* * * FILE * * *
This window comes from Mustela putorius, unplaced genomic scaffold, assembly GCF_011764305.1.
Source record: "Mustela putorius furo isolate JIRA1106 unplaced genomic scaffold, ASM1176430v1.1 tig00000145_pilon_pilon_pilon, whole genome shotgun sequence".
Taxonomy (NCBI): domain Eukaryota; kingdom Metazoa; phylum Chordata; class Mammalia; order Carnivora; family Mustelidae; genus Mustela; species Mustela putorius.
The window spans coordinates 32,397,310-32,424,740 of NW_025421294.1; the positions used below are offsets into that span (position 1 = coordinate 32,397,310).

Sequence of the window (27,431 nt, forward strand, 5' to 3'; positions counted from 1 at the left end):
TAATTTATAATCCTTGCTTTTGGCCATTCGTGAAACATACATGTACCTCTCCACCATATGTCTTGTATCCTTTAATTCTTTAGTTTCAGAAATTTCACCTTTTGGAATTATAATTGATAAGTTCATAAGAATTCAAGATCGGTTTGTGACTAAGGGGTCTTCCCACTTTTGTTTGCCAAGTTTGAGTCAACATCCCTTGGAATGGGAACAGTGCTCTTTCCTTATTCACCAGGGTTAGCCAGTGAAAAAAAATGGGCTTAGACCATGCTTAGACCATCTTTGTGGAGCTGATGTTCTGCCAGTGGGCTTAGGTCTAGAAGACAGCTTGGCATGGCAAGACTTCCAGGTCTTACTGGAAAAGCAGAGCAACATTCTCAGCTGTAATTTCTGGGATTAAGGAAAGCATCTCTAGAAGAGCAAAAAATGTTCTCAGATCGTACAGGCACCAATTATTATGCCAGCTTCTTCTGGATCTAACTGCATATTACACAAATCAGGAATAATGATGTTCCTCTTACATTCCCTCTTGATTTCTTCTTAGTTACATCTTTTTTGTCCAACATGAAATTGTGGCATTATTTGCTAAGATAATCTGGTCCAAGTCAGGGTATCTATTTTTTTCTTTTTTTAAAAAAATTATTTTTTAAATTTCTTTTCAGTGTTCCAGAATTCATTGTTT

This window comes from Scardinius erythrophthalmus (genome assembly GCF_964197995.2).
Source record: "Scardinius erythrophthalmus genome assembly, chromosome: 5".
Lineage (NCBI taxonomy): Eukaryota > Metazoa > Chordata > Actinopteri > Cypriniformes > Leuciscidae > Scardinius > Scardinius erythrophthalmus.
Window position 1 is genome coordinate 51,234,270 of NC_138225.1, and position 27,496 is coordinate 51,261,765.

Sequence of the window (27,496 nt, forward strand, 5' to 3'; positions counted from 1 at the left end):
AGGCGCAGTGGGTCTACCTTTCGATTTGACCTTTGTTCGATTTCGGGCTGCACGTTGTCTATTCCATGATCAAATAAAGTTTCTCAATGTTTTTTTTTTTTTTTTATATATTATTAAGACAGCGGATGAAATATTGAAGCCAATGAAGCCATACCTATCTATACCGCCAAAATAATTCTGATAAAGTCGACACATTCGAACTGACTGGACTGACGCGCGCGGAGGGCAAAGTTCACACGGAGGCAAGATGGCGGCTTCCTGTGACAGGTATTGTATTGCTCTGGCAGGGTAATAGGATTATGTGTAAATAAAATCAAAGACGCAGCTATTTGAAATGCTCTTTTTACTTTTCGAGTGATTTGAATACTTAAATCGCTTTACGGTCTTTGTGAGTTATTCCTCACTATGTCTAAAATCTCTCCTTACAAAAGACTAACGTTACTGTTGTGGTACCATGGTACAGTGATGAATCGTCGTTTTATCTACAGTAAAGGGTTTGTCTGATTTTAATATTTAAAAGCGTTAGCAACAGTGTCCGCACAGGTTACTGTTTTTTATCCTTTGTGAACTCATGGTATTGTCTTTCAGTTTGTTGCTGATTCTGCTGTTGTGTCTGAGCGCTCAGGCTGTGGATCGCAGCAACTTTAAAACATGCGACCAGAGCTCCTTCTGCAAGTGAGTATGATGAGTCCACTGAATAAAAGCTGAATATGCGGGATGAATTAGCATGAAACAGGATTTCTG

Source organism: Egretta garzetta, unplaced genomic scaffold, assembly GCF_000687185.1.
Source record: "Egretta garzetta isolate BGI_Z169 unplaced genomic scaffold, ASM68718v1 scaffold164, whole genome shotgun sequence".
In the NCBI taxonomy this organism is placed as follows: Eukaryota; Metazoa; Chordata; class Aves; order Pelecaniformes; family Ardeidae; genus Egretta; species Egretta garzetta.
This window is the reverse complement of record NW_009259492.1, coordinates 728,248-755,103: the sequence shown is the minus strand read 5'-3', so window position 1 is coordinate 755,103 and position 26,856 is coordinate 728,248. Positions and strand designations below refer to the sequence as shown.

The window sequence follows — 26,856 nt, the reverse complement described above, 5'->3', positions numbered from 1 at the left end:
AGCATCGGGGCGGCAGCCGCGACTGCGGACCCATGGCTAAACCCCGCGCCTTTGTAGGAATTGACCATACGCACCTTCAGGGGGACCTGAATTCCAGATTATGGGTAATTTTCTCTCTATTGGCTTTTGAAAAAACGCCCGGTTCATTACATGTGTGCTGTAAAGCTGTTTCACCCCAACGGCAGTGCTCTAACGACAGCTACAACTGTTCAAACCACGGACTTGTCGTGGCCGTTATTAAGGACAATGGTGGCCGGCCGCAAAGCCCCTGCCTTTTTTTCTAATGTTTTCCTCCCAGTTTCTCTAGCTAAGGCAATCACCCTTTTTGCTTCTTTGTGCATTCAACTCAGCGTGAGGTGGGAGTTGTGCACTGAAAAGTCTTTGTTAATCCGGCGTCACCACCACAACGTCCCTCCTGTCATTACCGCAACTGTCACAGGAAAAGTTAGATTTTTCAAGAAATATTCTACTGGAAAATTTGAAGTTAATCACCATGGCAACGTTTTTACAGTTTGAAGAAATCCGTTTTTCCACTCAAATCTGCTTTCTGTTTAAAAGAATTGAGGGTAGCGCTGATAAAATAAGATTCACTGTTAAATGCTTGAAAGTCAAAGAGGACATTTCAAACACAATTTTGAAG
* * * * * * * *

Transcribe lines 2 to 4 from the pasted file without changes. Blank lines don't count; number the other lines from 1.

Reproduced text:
Source record: "Mustela putorius furo isolate JIRA1106 unplaced genomic scaffold, ASM1176430v1.1 tig00000145_pilon_pilon_pilon, whole genome shotgun sequence".
Taxonomy (NCBI): domain Eukaryota; kingdom Metazoa; phylum Chordata; class Mammalia; order Carnivora; family Mustelidae; genus Mustela; species Mustela putorius.
The window spans coordinates 32,397,310-32,424,740 of NW_025421294.1; the positions used below are offsets into that span (position 1 = coordinate 32,397,310).